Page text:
Device-Related Testing and Laser Marking Systems Displayed at Electronics Show

May 1, 2000

4 Min Read
Device-Related Testing and Laser Marking Systems Displayed at Electronics Show

Medical device engineers attending NEPCON West 2000 held February 29–March 2 in Anaheim, CA, were met by nearly a thousand exhibitors serving the electronics manufacturing industry. The range and diversity of products and services featured at the show—the largest of its kind in North America—is too great to capture in one article. Featured below are some of the most innovative products that caught our eye.

Fischer Technology (Windsor, CT) displayed the Fischerscope XDVM, an instrument that measures the coating thickness and alloy composition of nearly any metal coating system, including single, binary, and ternary alloy coatings; double coatings; double coatings with one alloy layer; and triple coatings. The technology involves bombarding the sample with x-rays, causing its coating to fluoresce. The instrument can then distinguish various coatings because they flouresce differently.

The system uses a microfocus x-ray tube, Ni and Be primary filters, a xenon-filled proportional counter tube (with internal 4096-channel ADC spectrum processing with compression to 256 channels for external display), and four focal planes for measuring close to steps and inside recesses with height differences up to 90 mm.

Despite the Fischerscope's high-tech capabilities, it has been designed with ease of use in mind. When the company representatives demonstrated several tests, the results were immediately available. The instrument is suited for high-volume coating thickness measurements on electronic components such as screws, connector contacts, contact strips, and PC boards. Specific medical applications include checking coatings on heart valves, hip joints, and medical tools and instruments.

At another end of the huge convention hall, a testing device of another kind was being demonstrated. Instron Corp.'s (Canton, MA) Model 5548 universal test system is designed for microelectronic and micromaterial testing. According to Fred Otto, a company representative, "The unit performs tensile, compression, flex, shear, and cyclic tests" on a variety of materials and components. After Otto showed how the unit can test the force required to pull a lead out of a circuit board, he connected another fixture and explained how it could now be used to test the strength of the joints in an IV bag.

The unit's design ensures position accuracy and resolution for testing subminiature specimens requiring high accuracy for minute deformation measurements and control. It delivers accurate specimen deformation measurements, force-displacement data, and system control.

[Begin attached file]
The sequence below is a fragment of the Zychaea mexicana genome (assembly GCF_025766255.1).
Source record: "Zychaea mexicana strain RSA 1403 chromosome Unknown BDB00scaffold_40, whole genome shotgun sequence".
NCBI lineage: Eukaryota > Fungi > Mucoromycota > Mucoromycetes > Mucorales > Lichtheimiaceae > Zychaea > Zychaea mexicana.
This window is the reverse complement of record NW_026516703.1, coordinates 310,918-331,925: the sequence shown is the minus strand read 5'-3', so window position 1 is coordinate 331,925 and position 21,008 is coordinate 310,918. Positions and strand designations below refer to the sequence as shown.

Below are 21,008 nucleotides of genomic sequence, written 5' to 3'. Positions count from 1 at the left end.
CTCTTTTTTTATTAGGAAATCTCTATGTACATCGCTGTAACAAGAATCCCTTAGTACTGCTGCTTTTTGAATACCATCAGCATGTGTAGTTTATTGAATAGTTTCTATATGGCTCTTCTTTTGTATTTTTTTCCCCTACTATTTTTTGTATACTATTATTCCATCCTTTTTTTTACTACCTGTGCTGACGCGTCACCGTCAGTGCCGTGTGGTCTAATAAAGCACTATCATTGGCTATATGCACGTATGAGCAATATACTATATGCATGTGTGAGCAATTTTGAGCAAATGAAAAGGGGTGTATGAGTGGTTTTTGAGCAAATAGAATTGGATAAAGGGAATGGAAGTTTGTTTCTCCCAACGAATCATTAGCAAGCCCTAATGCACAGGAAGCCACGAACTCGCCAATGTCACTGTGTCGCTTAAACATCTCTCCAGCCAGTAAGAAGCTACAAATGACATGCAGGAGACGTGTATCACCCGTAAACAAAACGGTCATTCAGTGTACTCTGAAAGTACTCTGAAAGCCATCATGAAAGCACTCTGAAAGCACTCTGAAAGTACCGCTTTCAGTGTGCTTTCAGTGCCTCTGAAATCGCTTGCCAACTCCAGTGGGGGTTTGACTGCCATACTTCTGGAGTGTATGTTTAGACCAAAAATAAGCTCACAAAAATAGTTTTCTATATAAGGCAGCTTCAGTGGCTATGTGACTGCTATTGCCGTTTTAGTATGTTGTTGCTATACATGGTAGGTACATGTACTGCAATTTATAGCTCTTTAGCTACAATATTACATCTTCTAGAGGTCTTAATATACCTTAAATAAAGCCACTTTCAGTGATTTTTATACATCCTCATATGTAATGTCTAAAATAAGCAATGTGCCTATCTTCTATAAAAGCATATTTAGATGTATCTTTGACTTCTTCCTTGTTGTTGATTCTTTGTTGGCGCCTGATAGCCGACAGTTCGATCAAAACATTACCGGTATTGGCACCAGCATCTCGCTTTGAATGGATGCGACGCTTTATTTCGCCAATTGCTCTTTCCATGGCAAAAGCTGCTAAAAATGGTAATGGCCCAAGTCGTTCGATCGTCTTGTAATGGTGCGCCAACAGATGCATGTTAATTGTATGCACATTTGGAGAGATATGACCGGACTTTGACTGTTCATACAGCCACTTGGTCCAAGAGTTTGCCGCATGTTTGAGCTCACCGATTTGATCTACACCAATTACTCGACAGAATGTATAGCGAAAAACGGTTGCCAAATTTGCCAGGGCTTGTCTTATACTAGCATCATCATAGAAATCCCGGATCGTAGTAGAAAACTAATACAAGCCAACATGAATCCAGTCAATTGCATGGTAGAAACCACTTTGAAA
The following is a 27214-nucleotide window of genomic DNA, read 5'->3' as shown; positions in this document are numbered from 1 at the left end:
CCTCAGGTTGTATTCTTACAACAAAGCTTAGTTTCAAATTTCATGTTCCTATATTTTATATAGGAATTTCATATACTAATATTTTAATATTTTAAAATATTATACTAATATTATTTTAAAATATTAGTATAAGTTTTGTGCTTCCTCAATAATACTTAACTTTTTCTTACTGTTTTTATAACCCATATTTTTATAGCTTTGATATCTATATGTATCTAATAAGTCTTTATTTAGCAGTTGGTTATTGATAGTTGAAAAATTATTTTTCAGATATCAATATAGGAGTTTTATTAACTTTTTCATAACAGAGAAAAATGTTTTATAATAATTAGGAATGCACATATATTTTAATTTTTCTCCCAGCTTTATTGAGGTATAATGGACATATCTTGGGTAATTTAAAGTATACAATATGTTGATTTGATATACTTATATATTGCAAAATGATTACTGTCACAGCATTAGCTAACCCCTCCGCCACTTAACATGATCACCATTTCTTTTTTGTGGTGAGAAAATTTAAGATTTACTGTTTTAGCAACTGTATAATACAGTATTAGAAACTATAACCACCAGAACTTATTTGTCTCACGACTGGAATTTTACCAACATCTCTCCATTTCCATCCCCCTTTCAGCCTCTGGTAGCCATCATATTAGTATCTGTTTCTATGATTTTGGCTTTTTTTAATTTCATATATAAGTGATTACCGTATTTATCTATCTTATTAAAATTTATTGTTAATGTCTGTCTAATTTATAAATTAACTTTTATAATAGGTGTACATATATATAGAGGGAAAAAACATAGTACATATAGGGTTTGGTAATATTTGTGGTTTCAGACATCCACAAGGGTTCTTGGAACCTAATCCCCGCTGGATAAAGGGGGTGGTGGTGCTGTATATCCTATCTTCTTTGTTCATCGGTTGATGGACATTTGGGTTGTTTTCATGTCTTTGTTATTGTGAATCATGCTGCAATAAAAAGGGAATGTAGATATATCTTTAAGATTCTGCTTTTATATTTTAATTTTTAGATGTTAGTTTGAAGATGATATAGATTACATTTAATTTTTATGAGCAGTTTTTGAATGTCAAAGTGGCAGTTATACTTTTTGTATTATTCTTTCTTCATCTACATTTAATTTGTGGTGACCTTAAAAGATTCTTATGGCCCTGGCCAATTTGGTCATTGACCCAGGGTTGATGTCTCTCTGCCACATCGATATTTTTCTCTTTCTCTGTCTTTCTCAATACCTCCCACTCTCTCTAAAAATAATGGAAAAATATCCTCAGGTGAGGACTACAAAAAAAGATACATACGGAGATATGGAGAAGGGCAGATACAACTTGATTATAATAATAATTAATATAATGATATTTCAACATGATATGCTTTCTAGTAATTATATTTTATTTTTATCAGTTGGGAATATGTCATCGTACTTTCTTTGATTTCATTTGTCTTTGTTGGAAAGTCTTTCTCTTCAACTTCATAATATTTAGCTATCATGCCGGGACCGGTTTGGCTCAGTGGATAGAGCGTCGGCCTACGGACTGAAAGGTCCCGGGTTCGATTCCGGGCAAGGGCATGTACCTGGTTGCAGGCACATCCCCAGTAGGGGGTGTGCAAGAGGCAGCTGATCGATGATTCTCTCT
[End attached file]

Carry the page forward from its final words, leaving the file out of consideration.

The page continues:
GSI Lumonics (Kanata, ON, Canada) introduced a laser marking system that they are pitching to the medical device industry. According to Scott White, the company's sales manager, "Many device manufacturers are now assembling circuit boards in-house. For that reason, they need laser marking systems that are not only relatively inexpensive but that also meet their process and product-traceability requirements."

The PCM6800 can mark any combination of text, bar codes, or 2-D cell codes anywhere on a circuit board. It is completely self-contained and is designed with an integrated PCB conveyor. The system can be inserted into SMEMA-compatible assembly lines or matched with a wide range of PCB stackers and destackers for stand-alone operation. Permanent, high-contrast marks can be placed at high speeds on board sizes up to 500 x 500 mm.

An entirely different type of product was displayed by Süd-Chemie Performance Packaging (Colton, CA). Its desiccants protect medical devices and electronics from moisture damage. The company works closely with manufacturers to customize desiccants and packaging products for individual requirements.

0005p8b.jpgThese desiccant injection-molded plastic parts were featured at NEPCON West 2000.

Süd-Chemie's most recent product offering is 2AP, a desiccant injection-molded plastic. 2AP combines precise amounts of desiccant with injection-molded plastic for OEM components, packaging, and handling systems. "2AP incorporates the moisture-eliminating characteristics of desiccants with the durability and cleanroom and molding qualities of plastic," says Jerri Traylor, a Süd-Chemie representative. Unlike desiccants packaged within nonwoven materials, it can significantly reduce particle emissions—an important feature for medical applications. According to Traylor, 2AP is especially suited for such medical applications as diagnostic test kits.

These four products are of course just a small fraction of what was presented at the show. Look for more of these show products to be featured in the Products and Services section of future issues of MPMN.—Karim Marouf

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